Intolerance – maybe I am wrong and the love-at-first-sight effect blinded me, but I have a strange feeling that while more steps have been taken against racism, intolerance and hate speech all of these are actually on the rise. More hate speech graffiti in different towns against different minorities, more politicians who do not hesitate to speak against their compatriots and singling out "the others." The fact that the Istanbul Convention was not ratified was a symptom indicating that something changed for the worse.

Irit Lillian

In the nature reserve of the Erma Gorge near Tran, in western Bulgaria


Prices… Bulgaria is still a relatively cheap attractive destination, but in a very short time it became definitely more expensive. The weekly supermarket cart, the price of tomatoes at the market, not to mention the price of a nice apartment in the centre of Sofia (well, I admit I was considering living here in the future…).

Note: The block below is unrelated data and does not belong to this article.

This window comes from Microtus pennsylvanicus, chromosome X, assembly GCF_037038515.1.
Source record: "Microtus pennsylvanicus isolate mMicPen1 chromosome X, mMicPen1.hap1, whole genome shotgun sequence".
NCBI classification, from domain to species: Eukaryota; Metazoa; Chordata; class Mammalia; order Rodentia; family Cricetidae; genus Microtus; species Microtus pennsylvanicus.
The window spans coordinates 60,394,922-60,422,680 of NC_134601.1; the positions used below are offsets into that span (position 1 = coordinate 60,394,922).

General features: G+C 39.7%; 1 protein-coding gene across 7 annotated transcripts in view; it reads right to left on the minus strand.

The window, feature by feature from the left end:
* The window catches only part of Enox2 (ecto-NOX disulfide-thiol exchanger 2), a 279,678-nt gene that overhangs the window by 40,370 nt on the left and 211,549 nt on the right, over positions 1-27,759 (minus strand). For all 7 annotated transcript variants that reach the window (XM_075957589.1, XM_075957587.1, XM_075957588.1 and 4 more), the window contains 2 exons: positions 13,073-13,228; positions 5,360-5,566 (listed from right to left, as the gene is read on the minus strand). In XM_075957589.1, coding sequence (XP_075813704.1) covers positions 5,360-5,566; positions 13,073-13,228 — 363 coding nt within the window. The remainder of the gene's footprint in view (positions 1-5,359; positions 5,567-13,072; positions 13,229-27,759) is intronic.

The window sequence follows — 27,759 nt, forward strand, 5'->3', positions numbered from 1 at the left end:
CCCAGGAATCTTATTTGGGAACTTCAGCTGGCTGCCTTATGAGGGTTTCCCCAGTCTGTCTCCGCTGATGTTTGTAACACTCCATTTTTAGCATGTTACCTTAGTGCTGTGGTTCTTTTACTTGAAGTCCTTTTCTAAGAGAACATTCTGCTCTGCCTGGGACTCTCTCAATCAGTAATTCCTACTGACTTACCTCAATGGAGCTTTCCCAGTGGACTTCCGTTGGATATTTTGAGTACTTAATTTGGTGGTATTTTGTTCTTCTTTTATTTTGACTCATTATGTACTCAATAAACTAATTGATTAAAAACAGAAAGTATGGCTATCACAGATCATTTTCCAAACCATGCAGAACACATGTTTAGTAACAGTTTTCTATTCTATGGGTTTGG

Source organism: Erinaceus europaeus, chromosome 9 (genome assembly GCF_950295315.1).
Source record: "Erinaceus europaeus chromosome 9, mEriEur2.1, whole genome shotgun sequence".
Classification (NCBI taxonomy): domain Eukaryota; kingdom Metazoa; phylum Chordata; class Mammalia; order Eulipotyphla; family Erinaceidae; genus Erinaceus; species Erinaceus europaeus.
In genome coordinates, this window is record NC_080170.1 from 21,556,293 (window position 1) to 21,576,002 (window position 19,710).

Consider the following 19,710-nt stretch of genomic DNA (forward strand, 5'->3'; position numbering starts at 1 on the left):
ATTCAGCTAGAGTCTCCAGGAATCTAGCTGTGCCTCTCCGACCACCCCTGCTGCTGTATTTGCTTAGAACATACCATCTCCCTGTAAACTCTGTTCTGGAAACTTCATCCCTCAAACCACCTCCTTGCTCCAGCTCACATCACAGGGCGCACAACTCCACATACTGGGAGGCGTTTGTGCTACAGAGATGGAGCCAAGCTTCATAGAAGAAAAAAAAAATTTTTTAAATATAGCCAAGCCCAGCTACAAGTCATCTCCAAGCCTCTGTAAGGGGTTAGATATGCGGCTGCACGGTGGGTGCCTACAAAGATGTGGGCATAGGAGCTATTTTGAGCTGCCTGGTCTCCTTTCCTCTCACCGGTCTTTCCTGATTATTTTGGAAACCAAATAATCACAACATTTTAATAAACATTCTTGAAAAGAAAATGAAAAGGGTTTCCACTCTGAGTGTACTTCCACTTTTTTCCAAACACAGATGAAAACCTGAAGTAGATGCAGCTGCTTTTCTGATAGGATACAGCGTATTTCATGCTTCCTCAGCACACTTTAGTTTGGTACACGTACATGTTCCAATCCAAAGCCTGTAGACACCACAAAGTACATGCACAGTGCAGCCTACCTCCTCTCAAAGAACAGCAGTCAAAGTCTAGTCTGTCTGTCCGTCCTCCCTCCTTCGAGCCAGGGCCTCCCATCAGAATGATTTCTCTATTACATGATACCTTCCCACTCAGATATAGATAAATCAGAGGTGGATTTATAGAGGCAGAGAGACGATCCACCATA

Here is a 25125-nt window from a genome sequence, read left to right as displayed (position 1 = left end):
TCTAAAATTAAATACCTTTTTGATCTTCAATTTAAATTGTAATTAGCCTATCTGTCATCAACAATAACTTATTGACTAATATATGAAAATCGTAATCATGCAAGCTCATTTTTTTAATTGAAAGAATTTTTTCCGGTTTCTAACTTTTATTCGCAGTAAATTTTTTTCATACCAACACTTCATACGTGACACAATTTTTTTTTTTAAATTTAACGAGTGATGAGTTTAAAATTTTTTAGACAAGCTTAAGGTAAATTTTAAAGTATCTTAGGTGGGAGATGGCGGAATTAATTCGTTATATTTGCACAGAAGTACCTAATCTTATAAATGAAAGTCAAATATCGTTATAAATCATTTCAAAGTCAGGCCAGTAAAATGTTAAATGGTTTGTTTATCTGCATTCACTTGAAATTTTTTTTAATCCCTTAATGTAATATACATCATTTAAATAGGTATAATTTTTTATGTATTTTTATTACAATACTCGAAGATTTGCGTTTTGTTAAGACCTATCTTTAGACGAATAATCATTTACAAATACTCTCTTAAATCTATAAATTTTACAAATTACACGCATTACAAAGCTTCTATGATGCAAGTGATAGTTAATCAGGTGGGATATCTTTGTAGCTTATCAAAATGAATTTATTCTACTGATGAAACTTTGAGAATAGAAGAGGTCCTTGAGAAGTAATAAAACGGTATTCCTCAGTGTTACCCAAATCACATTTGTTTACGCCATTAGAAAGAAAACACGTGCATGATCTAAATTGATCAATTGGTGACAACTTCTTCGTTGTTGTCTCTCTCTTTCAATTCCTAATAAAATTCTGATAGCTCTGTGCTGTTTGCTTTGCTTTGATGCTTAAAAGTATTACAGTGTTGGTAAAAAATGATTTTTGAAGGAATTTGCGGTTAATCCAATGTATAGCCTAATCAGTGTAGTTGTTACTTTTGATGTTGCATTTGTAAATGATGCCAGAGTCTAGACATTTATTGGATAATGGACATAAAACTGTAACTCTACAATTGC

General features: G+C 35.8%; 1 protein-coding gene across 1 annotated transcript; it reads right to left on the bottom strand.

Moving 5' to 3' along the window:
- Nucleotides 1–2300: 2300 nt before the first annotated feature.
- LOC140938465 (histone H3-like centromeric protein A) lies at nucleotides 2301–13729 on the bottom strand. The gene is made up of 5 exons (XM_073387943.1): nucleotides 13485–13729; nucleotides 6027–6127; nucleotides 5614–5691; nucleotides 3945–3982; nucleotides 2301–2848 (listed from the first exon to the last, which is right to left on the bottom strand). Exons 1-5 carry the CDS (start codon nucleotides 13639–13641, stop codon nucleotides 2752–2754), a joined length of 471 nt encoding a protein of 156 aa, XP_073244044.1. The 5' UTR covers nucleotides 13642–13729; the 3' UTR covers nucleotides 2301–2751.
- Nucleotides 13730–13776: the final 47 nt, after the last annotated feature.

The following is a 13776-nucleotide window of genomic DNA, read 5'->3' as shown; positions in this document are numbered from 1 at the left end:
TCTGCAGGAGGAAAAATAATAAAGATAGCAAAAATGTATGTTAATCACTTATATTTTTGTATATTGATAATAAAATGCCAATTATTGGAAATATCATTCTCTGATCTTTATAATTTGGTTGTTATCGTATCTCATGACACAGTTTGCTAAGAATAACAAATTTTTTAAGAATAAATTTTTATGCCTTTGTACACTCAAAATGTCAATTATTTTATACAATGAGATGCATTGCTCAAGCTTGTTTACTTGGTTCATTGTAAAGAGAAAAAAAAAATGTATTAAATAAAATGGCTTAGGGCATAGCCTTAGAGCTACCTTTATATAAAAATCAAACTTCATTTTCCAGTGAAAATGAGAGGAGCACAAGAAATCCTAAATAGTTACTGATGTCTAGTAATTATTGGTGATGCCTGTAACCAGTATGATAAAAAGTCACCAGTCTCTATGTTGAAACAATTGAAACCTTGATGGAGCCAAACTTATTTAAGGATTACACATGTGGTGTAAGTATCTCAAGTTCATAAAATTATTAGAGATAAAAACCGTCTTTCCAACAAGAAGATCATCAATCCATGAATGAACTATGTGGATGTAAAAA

What was your biggest accomplishment during your tenure in Bulgaria?

An old Jewish proverb says: "The baker cannot praise the quality of the dough." Still, one of our greatest achievements is the change in the narrative of the Holocaust memory preservation. We did not do it alone, the organisation of the Jews of Bulgaria, Shalom, colleagues in the Ministry of Foreign Affairs – namely and mainly the members of the Bulgarian delegation to IHRA, politicians, academics, the teachers who assisted in Yad Vashem training programs and many other members of the Bulgarian society all assisted in the process of creating a more accurate historical narrative. The two monuments erected in Sofia and in Tel Aviv are a token of this more thorough achievement, and I am grateful for all those who dared to take this path together. I am very proud of sowing these seeds because I know that they will bear the sweetest fruits.

Irit Lillian